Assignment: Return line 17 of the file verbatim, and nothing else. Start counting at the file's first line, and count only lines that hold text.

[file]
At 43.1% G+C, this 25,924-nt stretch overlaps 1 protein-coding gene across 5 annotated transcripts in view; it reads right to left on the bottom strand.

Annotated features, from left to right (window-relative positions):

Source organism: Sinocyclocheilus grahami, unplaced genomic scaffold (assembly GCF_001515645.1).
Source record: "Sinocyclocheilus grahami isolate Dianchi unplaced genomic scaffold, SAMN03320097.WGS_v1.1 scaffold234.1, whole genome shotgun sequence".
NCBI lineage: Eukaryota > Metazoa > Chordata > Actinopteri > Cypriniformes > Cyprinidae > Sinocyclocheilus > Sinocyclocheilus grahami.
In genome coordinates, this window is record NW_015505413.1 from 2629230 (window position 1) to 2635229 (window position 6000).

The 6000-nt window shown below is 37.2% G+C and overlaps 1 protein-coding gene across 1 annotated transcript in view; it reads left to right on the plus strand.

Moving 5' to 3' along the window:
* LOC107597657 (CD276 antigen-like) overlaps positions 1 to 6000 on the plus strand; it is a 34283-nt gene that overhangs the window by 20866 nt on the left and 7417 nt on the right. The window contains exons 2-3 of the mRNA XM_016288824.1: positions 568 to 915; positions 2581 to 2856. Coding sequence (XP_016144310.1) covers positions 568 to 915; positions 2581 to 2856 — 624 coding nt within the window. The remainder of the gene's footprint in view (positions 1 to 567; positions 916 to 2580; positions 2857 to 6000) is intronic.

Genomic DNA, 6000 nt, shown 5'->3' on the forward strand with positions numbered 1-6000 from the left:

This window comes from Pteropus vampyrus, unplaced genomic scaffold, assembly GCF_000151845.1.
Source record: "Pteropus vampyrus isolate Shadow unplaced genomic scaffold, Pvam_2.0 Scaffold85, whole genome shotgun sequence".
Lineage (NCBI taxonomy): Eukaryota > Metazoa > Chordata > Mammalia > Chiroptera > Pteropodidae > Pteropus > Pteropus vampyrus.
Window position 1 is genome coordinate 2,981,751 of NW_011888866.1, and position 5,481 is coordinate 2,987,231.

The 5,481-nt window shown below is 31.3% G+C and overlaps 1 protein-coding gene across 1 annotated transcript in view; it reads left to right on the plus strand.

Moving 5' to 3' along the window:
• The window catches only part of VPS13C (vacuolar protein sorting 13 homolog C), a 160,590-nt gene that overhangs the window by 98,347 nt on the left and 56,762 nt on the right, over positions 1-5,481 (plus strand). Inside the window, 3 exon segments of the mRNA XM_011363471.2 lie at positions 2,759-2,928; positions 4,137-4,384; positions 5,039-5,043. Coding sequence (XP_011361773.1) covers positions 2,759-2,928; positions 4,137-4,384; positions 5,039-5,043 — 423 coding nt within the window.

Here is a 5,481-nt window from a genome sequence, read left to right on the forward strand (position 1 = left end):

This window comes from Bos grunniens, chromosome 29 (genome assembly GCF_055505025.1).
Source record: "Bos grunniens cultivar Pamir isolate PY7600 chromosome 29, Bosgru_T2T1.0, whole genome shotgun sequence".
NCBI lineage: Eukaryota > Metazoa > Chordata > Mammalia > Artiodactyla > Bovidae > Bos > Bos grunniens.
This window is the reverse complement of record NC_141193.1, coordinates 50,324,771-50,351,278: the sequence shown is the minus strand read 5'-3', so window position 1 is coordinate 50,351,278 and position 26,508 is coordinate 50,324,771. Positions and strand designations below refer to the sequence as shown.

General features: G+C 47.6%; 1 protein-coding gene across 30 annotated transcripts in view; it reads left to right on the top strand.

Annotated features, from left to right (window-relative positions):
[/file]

• The window catches only part of VPS13C (vacuolar protein sorting 13 homolog C), a 160,590-nt gene that overhangs the window by 98,347 nt on the left and 56,762 nt on the right, over positions 1-5,481 (plus strand). Inside the window, 3 exon segments of the mRNA XM_011363471.2 lie at positions 2,759-2,928; positions 4,137-4,384; positions 5,039-5,043. Coding sequence (XP_011361773.1) covers positions 2,759-2,928; positions 4,137-4,384; positions 5,039-5,043 — 423 coding nt within the window.